Wednesday, October 15, 2008

What did we get out of that Election?

The federal election is over and I feel a little ripped off. One really has to question what value the 5 week, $290 million dollar campaign actually provided to Canadians.

After all, we are back in a minority government and we had the lowest voter turn out in history. I have quite a few friends who think that "government doesn't affect my life" so I'm not surprised that turn out is declining. Governments at all levels have to work to re-engage citizens in the process.

At the local level there are lots of tools we can use but at the federal level what could one do? Perhaps ensuring that everyone's vote counts by using a system of Proportional Representation (PR) would help. This came to me this morning from Fair Vote Canada who work to promote the use of PR:

"Once again, Canada’s antiquated first-past-the-post system wasted millions of votes, distorted results, severely punished large blocks of voters, exaggerated regional differences, created an unrepresentative Parliament and contributed to a record low voter turnout.

The chief victims of the October 14 federal election were:

- Green Party: 940,000 voters supporting the Green Party sent no one to Parliament, setting a new record for the most votes cast for any party that gained no parliamentary representation. By comparison, 813,000 Conservative voters in Alberta alone were able to elect 27 MPs.

- Prairie Liberals and New Democrats: In the prairie provinces, Conservatives received roughly twice the vote of the Liberals and NDP, but took seven times as many seats.

- Urban Conservatives: Similar to the last election, a quarter-million Conservative voters in Toronto elected no one and neither did Conservative voters in Montreal.

- New Democrats: The NDP attracted 1.1 million more votes than the Bloc, but the voting system gave the Bloc 50 seats, the NDP 37.

Had the votes on October 14 been cast under a fair and proportional voting system, Fair Vote Canada projected that the seats allocation would have been approximately as follows:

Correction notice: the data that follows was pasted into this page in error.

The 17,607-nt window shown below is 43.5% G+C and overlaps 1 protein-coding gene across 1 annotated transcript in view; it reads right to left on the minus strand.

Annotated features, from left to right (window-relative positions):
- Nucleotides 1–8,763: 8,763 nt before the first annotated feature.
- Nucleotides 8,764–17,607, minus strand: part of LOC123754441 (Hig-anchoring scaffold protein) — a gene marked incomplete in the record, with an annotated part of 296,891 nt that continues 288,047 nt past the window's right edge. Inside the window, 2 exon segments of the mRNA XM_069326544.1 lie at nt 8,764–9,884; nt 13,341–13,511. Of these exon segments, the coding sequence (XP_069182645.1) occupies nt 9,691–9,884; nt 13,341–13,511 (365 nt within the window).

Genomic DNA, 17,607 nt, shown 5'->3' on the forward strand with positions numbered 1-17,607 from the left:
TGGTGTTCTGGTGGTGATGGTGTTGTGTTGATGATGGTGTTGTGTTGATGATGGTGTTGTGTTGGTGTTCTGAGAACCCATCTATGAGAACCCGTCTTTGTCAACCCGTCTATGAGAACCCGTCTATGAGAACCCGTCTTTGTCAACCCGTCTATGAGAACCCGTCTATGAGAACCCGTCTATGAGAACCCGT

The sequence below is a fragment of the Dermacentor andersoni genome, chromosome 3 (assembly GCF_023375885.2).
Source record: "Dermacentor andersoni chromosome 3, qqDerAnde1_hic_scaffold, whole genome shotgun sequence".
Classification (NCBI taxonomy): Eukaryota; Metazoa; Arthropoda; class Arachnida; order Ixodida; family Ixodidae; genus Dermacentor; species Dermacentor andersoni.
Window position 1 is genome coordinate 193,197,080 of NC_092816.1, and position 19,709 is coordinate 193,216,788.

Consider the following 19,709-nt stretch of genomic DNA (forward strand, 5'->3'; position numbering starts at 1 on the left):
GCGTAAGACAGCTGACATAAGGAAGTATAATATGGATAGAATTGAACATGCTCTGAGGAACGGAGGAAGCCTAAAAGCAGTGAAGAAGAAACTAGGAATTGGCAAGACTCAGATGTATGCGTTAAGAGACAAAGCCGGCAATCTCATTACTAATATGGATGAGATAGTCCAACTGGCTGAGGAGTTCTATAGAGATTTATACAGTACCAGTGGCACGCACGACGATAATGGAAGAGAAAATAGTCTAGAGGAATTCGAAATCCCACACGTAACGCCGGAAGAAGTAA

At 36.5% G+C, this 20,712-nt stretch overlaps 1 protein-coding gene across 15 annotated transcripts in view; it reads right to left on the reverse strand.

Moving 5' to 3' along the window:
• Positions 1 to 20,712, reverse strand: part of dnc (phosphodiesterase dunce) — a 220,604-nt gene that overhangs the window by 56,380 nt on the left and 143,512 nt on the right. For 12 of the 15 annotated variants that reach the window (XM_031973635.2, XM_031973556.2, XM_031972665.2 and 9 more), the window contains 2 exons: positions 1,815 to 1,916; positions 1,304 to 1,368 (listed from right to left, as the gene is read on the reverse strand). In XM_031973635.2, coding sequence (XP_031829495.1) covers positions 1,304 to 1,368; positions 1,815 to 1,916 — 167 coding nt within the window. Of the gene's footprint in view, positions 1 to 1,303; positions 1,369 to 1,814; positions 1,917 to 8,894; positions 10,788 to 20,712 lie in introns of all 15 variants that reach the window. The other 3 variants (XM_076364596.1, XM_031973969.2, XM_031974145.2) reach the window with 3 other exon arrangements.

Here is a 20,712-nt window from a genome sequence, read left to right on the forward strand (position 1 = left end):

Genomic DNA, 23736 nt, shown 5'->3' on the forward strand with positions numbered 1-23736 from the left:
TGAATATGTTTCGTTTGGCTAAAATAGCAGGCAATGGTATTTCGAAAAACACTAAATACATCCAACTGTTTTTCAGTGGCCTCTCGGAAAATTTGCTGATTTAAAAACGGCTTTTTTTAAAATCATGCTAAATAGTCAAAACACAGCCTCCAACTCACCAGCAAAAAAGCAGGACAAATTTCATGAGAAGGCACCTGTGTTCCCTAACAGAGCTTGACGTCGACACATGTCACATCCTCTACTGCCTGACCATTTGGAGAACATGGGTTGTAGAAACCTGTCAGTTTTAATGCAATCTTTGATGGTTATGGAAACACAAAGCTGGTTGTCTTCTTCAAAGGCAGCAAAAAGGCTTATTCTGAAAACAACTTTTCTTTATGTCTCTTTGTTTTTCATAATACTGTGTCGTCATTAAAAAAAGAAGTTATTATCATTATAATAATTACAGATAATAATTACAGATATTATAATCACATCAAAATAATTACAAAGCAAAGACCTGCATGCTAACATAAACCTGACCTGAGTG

Conservatives - 38% of the popular vote: 117 seats (not 143)
Liberals - 26% of the popular vote: 81 seats (not 76)
NDP - 18% of the popular vote: 57 seats (not 37)
Bloc - 10% of the popular vote: 28 seats (not 50)
Greens - 7% of the popular vote: 23 seats (not 0) "

Full Article Here (PDF file)

I'm not sure how we ensure that politics is seen as relevant to our daily lives but letting everyone's vote count couldn't hurt.


Leslie said...

Couldn't agree more, Bill. This election was a waste of money and gave us little, although the Liberals will likely go through another leadership race and that will give the Harper government some breathing space. That is, or is not, a good thing, depending on where a person sits politically!

The voter turnout is frighteningly low--do people really not understand how dangerous it is to have a disengaged electorate or is our system just so discouraging that people give up?

BC is taking another run at a more representative system for provincial elections and I'll be watching that with great interest.

Anonymous said...

I'll repeat some of what I said on your facebook note.
PR is not the answer and by using results from a FPTP system and apply them to a fictional election based on PR is fantasy.
And if the NDP and Greens think that an election based on PR would actually give them these seats. It's dillusional.
All parties would see their percentage of the popular vote decline along with their seat totals. As more narrow and regional parties emerge.
You should take a look at "the pirate party" that orignated out of Swedens PR system. For a taste of what PR will result in.
All a new party would need to do is take away 3 percent from the Greens and voila still no seats.

I'll be watching BC closely as well. But I'm inclined to be a little bit more supportive provincially.


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